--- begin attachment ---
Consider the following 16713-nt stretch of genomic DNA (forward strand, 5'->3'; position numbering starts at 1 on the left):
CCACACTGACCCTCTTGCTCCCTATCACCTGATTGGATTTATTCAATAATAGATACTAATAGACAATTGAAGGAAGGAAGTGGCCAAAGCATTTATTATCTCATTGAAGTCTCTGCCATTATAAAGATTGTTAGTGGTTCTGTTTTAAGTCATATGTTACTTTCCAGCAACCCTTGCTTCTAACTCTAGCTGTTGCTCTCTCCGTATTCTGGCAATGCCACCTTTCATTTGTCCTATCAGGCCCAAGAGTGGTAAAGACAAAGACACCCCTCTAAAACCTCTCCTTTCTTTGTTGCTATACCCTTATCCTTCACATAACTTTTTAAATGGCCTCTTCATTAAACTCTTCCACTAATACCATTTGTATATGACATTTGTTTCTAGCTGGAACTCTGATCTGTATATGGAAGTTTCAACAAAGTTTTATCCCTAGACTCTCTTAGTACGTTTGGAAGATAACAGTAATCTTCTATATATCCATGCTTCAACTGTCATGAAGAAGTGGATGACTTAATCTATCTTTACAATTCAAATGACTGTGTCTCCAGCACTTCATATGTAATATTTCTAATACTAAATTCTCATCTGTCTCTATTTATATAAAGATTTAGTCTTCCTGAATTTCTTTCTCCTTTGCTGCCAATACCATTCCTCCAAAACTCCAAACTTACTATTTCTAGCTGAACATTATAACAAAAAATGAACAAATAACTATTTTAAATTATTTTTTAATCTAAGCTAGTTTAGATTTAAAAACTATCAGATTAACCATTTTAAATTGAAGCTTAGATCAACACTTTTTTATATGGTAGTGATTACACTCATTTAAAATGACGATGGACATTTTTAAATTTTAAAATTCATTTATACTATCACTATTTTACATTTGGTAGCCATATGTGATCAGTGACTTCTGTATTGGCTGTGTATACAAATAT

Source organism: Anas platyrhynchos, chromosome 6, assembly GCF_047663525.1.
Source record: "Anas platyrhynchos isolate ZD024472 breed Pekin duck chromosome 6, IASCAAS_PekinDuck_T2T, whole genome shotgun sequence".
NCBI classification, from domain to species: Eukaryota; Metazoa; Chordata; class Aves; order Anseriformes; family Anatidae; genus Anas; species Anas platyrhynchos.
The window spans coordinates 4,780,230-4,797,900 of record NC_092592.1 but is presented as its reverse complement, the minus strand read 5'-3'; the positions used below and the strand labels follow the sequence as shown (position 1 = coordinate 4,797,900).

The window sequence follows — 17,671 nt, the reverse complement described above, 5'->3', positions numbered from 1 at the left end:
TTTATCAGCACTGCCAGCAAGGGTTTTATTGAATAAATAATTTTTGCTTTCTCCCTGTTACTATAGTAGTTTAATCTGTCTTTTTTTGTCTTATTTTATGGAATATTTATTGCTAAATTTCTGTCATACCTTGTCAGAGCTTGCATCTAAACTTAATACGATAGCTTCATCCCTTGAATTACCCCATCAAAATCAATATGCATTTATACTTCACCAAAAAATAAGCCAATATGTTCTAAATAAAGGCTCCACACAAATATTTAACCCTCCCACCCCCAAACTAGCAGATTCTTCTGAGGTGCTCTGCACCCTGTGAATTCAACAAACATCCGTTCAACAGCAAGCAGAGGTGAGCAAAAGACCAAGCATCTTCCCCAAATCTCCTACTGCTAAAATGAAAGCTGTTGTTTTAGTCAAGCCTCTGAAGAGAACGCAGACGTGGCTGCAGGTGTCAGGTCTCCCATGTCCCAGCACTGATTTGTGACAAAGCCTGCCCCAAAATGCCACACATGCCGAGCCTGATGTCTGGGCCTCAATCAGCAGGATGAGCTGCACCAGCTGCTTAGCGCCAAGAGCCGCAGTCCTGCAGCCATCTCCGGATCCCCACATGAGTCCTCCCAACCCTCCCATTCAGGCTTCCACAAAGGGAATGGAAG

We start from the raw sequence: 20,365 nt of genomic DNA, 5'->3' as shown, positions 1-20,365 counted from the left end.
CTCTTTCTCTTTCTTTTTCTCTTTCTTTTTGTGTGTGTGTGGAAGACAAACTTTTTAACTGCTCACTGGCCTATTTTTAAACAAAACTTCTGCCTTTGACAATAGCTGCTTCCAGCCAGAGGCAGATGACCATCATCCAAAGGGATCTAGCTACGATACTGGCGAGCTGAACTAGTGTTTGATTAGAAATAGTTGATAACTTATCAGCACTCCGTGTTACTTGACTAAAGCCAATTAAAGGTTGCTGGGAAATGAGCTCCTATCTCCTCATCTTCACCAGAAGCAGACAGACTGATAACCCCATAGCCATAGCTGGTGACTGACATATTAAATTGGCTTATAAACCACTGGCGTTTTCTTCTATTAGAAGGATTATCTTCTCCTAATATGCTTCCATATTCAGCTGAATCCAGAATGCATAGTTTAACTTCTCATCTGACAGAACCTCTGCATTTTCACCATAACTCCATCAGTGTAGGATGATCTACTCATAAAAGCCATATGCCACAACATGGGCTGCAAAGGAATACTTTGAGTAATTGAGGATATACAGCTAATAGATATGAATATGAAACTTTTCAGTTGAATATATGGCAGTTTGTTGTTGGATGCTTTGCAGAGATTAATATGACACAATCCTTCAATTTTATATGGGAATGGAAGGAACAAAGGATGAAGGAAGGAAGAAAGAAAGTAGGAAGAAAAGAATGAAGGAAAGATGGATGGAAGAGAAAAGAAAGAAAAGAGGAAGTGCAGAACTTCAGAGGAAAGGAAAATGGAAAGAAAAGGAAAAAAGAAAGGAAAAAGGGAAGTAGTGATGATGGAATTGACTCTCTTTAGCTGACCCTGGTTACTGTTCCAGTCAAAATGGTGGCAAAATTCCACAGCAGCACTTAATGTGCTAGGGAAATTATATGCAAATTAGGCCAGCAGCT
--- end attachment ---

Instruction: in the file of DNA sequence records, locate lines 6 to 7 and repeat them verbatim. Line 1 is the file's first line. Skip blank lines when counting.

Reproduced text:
The window spans coordinates 4,780,230-4,797,900 of record NC_092592.1 but is presented as its reverse complement, the minus strand read 5'-3'; the positions used below and the strand labels follow the sequence as shown (position 1 = coordinate 4,797,900).

The window sequence follows — 17,671 nt, the reverse complement described above, 5'->3', positions numbered from 1 at the left end: